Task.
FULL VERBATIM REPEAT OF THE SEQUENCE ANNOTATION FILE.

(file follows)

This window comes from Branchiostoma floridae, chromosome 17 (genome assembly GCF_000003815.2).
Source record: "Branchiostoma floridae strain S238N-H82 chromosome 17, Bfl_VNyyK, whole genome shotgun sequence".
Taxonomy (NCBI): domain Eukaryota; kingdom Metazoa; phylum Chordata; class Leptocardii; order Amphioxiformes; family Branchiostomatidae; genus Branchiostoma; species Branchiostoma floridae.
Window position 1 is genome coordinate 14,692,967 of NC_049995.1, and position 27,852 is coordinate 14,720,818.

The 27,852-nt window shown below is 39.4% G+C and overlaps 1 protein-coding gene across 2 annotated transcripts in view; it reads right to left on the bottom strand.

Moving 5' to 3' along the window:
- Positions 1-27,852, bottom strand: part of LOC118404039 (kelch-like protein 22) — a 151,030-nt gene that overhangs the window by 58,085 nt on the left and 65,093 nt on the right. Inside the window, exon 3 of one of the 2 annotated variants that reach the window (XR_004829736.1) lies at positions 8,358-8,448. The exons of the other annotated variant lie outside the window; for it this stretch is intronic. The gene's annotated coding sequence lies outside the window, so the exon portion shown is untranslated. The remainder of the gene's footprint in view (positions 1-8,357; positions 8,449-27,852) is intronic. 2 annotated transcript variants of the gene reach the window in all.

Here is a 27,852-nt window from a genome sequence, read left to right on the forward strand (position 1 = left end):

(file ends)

This window comes from Branchiostoma floridae, chromosome 17 (genome assembly GCF_000003815.2).
Source record: "Branchiostoma floridae strain S238N-H82 chromosome 17, Bfl_VNyyK, whole genome shotgun sequence".
Taxonomy (NCBI): domain Eukaryota; kingdom Metazoa; phylum Chordata; class Leptocardii; order Amphioxiformes; family Branchiostomatidae; genus Branchiostoma; species Branchiostoma floridae.
Window position 1 is genome coordinate 14,692,967 of NC_049995.1, and position 27,852 is coordinate 14,720,818.

The 27,852-nt window shown below is 39.4% G+C and overlaps 1 protein-coding gene across 2 annotated transcripts in view; it reads right to left on the bottom strand.

Moving 5' to 3' along the window:
- Positions 1-27,852, bottom strand: part of LOC118404039 (kelch-like protein 22) — a 151,030-nt gene that overhangs the window by 58,085 nt on the left and 65,093 nt on the right. Inside the window, exon 3 of one of the 2 annotated variants that reach the window (XR_004829736.1) lies at positions 8,358-8,448. The exons of the other annotated variant lie outside the window; for it this stretch is intronic. The gene's annotated coding sequence lies outside the window, so the exon portion shown is untranslated. The remainder of the gene's footprint in view (positions 1-8,357; positions 8,449-27,852) is intronic. 2 annotated transcript variants of the gene reach the window in all.

Here is a 27,852-nt window from a genome sequence, read left to right on the forward strand (position 1 = left end):